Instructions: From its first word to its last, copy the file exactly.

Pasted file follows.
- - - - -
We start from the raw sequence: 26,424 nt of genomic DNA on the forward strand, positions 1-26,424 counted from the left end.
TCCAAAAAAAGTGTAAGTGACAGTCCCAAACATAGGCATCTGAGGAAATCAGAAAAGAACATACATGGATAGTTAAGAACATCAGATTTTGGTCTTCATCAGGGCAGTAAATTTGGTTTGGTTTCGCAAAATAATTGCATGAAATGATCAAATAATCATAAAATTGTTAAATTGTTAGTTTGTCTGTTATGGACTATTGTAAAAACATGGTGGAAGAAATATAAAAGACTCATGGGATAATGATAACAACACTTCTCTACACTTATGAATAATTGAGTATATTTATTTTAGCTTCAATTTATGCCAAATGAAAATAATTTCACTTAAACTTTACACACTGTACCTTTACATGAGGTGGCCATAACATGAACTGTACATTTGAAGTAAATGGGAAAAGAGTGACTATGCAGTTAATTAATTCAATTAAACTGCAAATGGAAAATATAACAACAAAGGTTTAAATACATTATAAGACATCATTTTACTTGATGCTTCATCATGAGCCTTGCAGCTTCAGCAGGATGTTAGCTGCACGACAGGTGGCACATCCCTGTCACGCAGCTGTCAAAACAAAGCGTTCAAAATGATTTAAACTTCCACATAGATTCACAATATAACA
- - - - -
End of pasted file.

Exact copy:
We start from the raw sequence: 26,424 nt of genomic DNA on the forward strand, positions 1-26,424 counted from the left end.
TCCAAAAAAAGTGTAAGTGACAGTCCCAAACATAGGCATCTGAGGAAATCAGAAAAGAACATACATGGATAGTTAAGAACATCAGATTTTGGTCTTCATCAGGGCAGTAAATTTGGTTTGGTTTCGCAAAATAATTGCATGAAATGATCAAATAATCATAAAATTGTTAAATTGTTAGTTTGTCTGTTATGGACTATTGTAAAAACATGGTGGAAGAAATATAAAAGACTCATGGGATAATGATAACAACACTTCTCTACACTTATGAATAATTGAGTATATTTATTTTAGCTTCAATTTATGCCAAATGAAAATAATTTCACTTAAACTTTACACACTGTACCTTTACATGAGGTGGCCATAACATGAACTGTACATTTGAAGTAAATGGGAAAAGAGTGACTATGCAGTTAATTAATTCAATTAAACTGCAAATGGAAAATATAACAACAAAGGTTTAAATACATTATAAGACATCATTTTACTTGATGCTTCATCATGAGCCTTGCAGCTTCAGCAGGATGTTAGCTGCACGACAGGTGGCACATCCCTGTCACGCAGCTGTCAAAACAAAGCGTTCAAAATGATTTAAACTTCCACATAGATTCACAATATAACA